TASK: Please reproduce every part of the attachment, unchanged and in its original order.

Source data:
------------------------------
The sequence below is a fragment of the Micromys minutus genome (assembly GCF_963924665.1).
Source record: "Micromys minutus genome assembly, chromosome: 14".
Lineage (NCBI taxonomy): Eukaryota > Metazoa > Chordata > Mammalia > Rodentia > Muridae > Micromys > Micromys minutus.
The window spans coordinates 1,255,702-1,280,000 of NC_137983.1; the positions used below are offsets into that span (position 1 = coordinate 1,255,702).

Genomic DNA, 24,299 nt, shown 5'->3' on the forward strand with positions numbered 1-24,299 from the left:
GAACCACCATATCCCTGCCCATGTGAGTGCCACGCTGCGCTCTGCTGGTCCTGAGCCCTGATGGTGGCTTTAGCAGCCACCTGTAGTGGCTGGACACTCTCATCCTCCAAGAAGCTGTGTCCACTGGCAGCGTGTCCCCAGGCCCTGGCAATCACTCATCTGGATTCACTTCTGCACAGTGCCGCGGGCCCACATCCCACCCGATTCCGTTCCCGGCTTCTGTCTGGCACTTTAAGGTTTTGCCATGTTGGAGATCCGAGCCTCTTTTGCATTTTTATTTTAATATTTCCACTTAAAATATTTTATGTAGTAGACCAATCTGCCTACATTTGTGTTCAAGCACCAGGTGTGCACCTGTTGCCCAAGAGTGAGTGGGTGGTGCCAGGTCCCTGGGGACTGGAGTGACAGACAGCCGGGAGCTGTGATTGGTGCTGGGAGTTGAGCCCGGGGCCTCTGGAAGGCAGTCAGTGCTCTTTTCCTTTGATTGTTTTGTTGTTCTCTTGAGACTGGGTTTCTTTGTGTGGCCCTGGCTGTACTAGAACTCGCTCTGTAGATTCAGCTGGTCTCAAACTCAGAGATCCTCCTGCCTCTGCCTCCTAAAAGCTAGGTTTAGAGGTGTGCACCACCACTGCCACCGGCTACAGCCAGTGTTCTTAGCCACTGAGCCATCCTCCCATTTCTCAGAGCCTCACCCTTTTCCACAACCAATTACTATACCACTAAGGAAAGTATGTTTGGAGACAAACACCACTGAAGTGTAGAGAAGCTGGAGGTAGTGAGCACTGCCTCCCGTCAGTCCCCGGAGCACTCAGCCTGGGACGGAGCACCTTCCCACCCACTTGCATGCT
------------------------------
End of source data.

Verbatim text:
The sequence below is a fragment of the Micromys minutus genome (assembly GCF_963924665.1).
Source record: "Micromys minutus genome assembly, chromosome: 14".
Lineage (NCBI taxonomy): Eukaryota > Metazoa > Chordata > Mammalia > Rodentia > Muridae > Micromys > Micromys minutus.
The window spans coordinates 1,255,702-1,280,000 of NC_137983.1; the positions used below are offsets into that span (position 1 = coordinate 1,255,702).

Genomic DNA, 24,299 nt, shown 5'->3' on the forward strand with positions numbered 1-24,299 from the left:
GAACCACCATATCCCTGCCCATGTGAGTGCCACGCTGCGCTCTGCTGGTCCTGAGCCCTGATGGTGGCTTTAGCAGCCACCTGTAGTGGCTGGACACTCTCATCCTCCAAGAAGCTGTGTCCACTGGCAGCGTGTCCCCAGGCCCTGGCAATCACTCATCTGGATTCACTTCTGCACAGTGCCGCGGGCCCACATCCCACCCGATTCCGTTCCCGGCTTCTGTCTGGCACTTTAAGGTTTTGCCATGTTGGAGATCCGAGCCTCTTTTGCATTTTTATTTTAATATTTCCACTTAAAATATTTTATGTAGTAGACCAATCTGCCTACATTTGTGTTCAAGCACCAGGTGTGCACCTGTTGCCCAAGAGTGAGTGGGTGGTGCCAGGTCCCTGGGGACTGGAGTGACAGACAGCCGGGAGCTGTGATTGGTGCTGGGAGTTGAGCCCGGGGCCTCTGGAAGGCAGTCAGTGCTCTTTTCCTTTGATTGTTTTGTTGTTCTCTTGAGACTGGGTTTCTTTGTGTGGCCCTGGCTGTACTAGAACTCGCTCTGTAGATTCAGCTGGTCTCAAACTCAGAGATCCTCCTGCCTCTGCCTCCTAAAAGCTAGGTTTAGAGGTGTGCACCACCACTGCCACCGGCTACAGCCAGTGTTCTTAGCCACTGAGCCATCCTCCCATTTCTCAGAGCCTCACCCTTTTCCACAACCAATTACTATACCACTAAGGAAAGTATGTTTGGAGACAAACACCACTGAAGTGTAGAGAAGCTGGAGGTAGTGAGCACTGCCTCCCGTCAGTCCCCGGAGCACTCAGCCTGGGACGGAGCACCTTCCCACCCACTTGCATGCT